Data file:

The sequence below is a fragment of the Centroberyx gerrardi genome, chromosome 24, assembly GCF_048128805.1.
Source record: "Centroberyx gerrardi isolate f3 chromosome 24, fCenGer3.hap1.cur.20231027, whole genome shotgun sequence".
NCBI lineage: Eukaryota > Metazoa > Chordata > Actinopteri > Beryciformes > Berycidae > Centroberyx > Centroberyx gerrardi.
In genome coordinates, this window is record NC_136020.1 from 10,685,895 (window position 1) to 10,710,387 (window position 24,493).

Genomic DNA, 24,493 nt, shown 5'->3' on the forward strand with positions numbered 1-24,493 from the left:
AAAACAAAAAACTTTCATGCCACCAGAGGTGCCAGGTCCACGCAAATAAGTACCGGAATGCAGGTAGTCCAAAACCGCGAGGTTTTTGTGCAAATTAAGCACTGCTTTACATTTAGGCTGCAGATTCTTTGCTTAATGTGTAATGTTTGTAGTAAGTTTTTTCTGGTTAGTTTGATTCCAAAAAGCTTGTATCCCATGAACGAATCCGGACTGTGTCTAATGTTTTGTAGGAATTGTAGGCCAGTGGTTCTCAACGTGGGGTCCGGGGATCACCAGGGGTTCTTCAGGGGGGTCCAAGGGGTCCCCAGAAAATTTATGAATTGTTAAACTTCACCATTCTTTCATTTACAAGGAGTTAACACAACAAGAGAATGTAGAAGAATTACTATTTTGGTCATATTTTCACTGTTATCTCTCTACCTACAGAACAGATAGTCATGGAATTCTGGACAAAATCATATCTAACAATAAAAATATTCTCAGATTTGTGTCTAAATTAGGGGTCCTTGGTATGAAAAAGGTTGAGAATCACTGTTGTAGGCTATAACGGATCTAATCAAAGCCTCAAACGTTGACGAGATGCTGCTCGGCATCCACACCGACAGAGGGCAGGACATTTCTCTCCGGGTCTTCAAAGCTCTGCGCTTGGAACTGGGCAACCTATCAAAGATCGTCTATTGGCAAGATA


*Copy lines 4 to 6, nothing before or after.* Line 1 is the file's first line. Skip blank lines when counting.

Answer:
In genome coordinates, this window is record NC_136020.1 from 10,685,895 (window position 1) to 10,710,387 (window position 24,493).

Genomic DNA, 24,493 nt, shown 5'->3' on the forward strand with positions numbered 1-24,493 from the left:
AAAACAAAAAACTTTCATGCCACCAGAGGTGCCAGGTCCACGCAAATAAGTACCGGAATGCAGGTAGTCCAAAACCGCGAGGTTTTTGTGCAAATTAAGCACTGCTTTACATTTAGGCTGCAGATTCTTTGCTTAATGTGTAATGTTTGTAGTAAGTTTTTTCTGGTTAGTTTGATTCCAAAAAGCTTGTATCCCATGAACGAATCCGGACTGTGTCTAATGTTTTGTAGGAATTGTAGGCCAGTGGTTCTCAACGTGGGGTCCGGGGATCACCAGGGGTTCTTCAGGGGGGTCCAAGGGGTCCCCAGAAAATTTATGAATTGTTAAACTTCACCATTCTTTCATTTACAAGGAGTTAACACAACAAGAGAATGTAGAAGAATTACTATTTTGGTCATATTTTCACTGTTATCTCTCTACCTACAGAACAGATAGTCATGGAATTCTGGACAAAATCATATCTAACAATAAAAATATTCTCAGATTTGTGTCTAAATTAGGGGTCCTTGGTATGAAAAAGGTTGAGAATCACTGTTGTAGGCTATAACGGATCTAATCAAAGCCTCAAACGTTGACGAGATGCTGCTCGGCATCCACACCGACAGAGGGCAGGACATTTCTCTCCGGGTCTTCAAAGCTCTGCGCTTGGAACTGGGCAACCTATCAAAGATCGTCTATTGGCAAGATA